Tackling Difficult Dialogues on campus
Race, religion, gun control, gay marriage, war. These are just a few of the many topics that can be considered sensitive and people feel the need to tread lightly when discussing them in a campus setting. Some just avoid controversial topics altogether in order to completely avoid any tension the conversation may cause. However, how can a society grow if they cannot talk about the issues surrounding them every day? This is what the Difficult Dialogues Initiative is meant to address.
The Difficult Dialogues Initiative (DDI) was started in 2005 by the Ford Foundation, a private foundation created by motor mogul Henry Ford in 1936. After 9/11, the foundation found that our culture was becoming increasingly intolerant of other cultures, and in order to address that as well as other topics of issue they proposed the DDI. The goal of the initiative was to promote religious, cultural, political pluralism and academic freedom on campuses. They wanted to give professors and students the ability to talk about sensitive topics in an educational setting without the fear of being lashed out at or punished for specific thoughts and opinions, as long as they followed some guidelines.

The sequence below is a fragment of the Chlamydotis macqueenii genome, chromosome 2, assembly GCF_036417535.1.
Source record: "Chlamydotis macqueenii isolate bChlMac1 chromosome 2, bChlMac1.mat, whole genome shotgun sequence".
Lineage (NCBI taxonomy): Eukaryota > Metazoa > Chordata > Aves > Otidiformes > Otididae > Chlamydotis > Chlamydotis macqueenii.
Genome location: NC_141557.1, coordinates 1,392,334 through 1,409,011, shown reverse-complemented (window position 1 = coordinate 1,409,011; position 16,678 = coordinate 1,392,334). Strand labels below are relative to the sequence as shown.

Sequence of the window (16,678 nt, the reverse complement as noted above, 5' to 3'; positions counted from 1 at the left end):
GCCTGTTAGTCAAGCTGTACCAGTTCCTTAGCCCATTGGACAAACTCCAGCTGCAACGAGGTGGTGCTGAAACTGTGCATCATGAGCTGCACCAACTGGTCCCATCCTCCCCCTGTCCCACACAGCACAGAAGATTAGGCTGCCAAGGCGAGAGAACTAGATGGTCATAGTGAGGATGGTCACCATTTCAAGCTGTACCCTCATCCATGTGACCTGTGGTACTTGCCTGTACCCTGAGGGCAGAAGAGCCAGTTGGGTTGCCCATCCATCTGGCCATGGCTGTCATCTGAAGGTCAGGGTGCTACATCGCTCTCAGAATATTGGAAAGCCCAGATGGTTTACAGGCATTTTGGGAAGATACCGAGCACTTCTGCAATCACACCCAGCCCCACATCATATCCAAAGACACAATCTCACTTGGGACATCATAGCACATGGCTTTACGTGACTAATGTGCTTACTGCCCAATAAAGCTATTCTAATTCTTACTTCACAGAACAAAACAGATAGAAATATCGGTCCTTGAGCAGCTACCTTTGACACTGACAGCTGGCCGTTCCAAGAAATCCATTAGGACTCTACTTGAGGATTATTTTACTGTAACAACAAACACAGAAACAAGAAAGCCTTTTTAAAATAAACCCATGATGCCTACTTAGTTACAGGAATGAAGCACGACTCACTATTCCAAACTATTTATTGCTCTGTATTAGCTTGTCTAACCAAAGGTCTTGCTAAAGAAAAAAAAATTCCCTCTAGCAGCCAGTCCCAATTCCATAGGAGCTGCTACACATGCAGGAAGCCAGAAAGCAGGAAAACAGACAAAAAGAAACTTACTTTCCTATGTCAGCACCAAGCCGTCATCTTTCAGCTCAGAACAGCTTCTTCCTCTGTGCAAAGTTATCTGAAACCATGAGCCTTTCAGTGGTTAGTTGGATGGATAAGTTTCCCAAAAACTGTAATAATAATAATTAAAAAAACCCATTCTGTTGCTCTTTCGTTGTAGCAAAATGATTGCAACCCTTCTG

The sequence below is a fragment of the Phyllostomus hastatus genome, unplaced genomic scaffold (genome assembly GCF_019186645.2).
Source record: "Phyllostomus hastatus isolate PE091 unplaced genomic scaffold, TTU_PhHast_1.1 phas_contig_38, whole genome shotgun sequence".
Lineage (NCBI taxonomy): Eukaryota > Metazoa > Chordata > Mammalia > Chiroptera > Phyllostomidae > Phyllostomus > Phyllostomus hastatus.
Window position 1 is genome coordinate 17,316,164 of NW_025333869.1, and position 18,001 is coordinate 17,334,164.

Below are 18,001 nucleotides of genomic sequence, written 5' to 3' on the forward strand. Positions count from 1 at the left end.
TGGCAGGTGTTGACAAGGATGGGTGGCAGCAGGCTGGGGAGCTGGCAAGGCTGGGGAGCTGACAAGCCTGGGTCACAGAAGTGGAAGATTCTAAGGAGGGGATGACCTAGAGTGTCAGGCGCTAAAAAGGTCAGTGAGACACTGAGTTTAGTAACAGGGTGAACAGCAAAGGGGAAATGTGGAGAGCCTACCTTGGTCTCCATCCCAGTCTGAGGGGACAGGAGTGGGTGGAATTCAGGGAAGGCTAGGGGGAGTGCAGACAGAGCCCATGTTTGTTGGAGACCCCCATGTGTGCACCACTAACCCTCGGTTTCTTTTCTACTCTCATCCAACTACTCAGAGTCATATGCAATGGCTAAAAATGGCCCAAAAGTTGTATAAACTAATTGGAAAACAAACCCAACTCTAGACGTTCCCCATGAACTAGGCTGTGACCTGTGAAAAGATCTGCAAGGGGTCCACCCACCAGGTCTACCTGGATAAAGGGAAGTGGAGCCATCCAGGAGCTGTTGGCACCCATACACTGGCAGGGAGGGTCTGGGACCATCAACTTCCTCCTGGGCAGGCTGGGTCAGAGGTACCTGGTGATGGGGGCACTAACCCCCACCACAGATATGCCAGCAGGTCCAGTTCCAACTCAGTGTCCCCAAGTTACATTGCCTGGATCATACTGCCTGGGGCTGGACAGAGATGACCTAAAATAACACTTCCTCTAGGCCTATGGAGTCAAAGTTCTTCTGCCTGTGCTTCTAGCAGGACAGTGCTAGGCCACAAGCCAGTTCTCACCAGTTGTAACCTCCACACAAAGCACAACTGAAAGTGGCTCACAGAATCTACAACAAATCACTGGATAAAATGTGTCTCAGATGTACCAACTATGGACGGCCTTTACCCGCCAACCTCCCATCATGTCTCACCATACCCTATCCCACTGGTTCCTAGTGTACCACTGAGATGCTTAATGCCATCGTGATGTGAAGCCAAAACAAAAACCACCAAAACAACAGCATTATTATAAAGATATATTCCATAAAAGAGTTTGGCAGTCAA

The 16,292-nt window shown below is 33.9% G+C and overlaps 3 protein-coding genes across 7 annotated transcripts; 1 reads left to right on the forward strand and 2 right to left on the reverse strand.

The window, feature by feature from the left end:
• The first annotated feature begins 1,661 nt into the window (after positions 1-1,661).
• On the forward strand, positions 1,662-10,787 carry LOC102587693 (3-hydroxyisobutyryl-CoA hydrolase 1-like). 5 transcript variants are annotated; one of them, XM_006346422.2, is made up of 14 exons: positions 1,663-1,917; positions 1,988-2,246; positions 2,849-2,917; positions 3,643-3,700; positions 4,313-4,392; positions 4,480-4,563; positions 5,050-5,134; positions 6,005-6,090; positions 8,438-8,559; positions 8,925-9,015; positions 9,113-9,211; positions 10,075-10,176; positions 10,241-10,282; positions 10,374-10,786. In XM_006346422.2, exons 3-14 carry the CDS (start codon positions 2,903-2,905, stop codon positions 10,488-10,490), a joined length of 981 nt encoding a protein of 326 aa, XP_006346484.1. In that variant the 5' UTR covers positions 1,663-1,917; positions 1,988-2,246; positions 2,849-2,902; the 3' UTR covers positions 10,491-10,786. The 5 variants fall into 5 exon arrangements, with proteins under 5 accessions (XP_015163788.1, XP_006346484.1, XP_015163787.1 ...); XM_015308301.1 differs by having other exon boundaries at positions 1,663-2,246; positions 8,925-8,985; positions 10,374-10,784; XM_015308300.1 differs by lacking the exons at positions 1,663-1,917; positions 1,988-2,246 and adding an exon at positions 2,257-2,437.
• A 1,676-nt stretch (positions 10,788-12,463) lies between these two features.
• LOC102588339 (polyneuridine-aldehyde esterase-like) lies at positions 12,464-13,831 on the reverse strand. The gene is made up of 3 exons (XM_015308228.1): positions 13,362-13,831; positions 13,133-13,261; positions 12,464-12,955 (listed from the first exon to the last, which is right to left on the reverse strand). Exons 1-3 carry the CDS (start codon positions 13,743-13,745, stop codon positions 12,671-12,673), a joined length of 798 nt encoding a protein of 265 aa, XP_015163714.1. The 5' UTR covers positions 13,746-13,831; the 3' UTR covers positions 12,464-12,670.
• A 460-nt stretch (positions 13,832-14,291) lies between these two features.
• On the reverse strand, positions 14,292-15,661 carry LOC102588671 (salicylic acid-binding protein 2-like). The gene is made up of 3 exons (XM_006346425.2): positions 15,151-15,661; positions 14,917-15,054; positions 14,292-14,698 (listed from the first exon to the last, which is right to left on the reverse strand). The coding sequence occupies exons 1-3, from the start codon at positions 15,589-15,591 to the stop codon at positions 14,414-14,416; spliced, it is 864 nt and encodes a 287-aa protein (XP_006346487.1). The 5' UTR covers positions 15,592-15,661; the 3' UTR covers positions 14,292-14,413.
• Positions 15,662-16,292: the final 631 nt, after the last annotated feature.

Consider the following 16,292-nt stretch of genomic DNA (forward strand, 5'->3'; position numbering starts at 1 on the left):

The response was positive, with over 700 universities vying for funding, but the foundation only had enough for 26. Among them UAA/APU was selected. Libby Roderick, the Center for Advancing Faculty Excellence (CAFÉ) associate director undertook the mission to create an ideal environment on campus for difficult dialogues to take place.
“A purpose of the university is to ensure that we have leaders and citizens who can intelligently support and engage in a Democracy,” said Roderick. “We try very hard at the university level to help students develop critical thinking skills, to learn how to respectfully entertain different viewpoints, perspectives, opinions.”
Roderick went on to describe how the program was meant to allow professors who wanted to discuss sensitive topics in their class a gateway to presenting the information and then facilitating discussions among students. The topics were allowed to be sensitive as long as they were relevant to the subject matter of the class. To be able to get this started, they needed to set up a new program.